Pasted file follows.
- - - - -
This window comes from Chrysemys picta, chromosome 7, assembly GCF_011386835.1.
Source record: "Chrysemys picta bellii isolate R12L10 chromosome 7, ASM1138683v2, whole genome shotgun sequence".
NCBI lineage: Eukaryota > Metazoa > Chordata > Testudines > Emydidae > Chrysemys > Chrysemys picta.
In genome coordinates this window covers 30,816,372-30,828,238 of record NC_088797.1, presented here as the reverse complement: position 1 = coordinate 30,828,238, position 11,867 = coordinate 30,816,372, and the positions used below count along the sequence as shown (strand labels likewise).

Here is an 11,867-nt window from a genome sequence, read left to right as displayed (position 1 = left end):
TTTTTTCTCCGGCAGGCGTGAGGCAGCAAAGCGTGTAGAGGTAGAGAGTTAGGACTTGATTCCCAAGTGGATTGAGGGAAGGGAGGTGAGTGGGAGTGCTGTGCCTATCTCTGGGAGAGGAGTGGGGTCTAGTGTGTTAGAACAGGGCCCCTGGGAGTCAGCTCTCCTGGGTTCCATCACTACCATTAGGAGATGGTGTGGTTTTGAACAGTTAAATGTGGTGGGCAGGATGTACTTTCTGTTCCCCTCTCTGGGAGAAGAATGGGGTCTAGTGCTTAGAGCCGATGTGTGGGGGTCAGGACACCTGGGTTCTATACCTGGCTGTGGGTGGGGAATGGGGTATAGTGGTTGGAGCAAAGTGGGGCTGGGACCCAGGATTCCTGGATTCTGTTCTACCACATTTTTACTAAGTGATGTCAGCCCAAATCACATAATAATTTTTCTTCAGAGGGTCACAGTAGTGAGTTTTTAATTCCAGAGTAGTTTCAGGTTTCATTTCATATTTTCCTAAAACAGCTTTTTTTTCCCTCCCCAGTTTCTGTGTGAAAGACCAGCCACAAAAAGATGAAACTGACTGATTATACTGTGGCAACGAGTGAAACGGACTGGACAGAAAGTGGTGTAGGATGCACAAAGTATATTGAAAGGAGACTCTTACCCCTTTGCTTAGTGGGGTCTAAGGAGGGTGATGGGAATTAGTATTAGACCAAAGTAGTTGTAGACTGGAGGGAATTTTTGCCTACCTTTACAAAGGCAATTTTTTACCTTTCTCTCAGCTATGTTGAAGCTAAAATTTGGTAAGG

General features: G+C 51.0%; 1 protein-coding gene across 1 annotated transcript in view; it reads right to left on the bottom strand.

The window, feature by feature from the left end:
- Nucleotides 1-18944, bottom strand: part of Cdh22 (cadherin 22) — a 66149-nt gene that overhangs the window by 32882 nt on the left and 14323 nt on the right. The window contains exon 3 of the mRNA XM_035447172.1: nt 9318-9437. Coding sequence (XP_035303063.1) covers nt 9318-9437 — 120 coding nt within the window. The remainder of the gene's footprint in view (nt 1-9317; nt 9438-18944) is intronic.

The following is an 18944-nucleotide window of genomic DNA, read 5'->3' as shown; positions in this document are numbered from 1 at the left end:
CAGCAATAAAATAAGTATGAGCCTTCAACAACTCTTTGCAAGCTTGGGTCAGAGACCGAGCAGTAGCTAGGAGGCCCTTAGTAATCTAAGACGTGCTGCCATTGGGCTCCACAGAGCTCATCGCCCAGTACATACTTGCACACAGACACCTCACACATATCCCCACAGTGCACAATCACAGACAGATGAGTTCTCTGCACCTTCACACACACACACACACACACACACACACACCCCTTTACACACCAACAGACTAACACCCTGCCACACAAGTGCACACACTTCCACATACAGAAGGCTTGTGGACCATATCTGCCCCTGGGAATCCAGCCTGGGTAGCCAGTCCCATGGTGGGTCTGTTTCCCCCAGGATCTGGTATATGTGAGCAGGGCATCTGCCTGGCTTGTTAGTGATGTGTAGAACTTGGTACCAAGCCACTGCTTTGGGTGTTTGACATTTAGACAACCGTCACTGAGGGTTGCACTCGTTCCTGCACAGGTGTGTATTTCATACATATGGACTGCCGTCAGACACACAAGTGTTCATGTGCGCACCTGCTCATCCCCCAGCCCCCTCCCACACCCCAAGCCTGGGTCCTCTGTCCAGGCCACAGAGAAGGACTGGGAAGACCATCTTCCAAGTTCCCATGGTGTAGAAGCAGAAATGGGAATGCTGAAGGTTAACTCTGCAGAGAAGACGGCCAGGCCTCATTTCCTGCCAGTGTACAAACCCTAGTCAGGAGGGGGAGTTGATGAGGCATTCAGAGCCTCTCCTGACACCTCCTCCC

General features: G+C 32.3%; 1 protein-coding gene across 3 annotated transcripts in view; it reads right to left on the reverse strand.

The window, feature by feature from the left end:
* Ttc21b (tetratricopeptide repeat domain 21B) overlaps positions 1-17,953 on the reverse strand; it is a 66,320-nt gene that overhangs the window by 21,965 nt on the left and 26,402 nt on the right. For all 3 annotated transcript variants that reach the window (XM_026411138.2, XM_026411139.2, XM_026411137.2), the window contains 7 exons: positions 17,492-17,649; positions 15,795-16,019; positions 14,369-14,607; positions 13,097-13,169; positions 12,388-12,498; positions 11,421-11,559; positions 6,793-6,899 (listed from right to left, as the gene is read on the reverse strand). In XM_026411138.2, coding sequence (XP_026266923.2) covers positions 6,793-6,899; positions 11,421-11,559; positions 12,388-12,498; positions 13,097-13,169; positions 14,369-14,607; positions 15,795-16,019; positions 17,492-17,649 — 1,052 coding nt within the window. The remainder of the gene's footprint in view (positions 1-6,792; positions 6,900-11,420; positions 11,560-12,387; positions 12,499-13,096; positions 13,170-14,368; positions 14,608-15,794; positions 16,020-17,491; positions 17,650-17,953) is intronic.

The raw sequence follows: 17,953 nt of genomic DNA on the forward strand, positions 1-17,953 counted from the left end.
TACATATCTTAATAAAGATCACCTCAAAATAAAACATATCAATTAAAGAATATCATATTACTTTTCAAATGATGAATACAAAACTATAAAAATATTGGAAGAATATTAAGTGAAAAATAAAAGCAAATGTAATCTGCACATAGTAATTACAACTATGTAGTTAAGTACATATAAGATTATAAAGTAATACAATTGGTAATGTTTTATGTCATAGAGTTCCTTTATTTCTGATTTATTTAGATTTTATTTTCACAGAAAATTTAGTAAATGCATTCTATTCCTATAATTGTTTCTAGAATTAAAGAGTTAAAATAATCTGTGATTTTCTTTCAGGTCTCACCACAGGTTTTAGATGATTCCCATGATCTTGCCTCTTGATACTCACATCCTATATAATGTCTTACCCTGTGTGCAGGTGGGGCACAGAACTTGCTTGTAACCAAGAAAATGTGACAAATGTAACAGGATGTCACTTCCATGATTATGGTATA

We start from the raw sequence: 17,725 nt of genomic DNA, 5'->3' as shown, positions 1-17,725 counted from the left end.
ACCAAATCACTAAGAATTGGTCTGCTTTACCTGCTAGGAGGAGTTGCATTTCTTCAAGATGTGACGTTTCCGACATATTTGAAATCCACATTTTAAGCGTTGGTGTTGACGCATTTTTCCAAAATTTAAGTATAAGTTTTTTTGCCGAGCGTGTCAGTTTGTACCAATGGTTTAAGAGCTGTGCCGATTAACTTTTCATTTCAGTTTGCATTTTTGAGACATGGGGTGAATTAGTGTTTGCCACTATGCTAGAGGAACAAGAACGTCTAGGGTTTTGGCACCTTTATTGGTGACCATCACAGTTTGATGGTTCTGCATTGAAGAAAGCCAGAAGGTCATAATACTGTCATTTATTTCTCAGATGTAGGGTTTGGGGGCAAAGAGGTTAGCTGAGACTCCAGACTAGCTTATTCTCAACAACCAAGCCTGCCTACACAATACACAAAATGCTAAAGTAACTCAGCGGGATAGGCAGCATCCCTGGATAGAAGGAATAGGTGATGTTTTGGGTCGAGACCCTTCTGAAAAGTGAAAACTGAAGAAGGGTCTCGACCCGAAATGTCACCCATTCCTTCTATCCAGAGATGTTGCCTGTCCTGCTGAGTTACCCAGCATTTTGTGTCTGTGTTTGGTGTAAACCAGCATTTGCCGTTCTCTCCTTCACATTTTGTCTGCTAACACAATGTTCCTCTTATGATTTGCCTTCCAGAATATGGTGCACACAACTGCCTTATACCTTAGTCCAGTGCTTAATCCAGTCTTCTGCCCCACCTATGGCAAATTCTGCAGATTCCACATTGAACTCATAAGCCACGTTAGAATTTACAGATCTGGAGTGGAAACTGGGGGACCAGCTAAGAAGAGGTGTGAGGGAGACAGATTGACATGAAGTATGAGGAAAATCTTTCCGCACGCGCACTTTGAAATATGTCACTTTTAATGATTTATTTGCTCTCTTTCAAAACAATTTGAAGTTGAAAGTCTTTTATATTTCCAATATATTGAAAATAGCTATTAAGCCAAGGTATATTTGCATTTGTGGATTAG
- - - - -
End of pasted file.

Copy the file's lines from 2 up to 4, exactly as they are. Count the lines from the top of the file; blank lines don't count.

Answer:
Source record: "Chrysemys picta bellii isolate R12L10 chromosome 7, ASM1138683v2, whole genome shotgun sequence".
NCBI lineage: Eukaryota > Metazoa > Chordata > Testudines > Emydidae > Chrysemys > Chrysemys picta.
In genome coordinates this window covers 30,816,372-30,828,238 of record NC_088797.1, presented here as the reverse complement: position 1 = coordinate 30,828,238, position 11,867 = coordinate 30,816,372, and the positions used below count along the sequence as shown (strand labels likewise).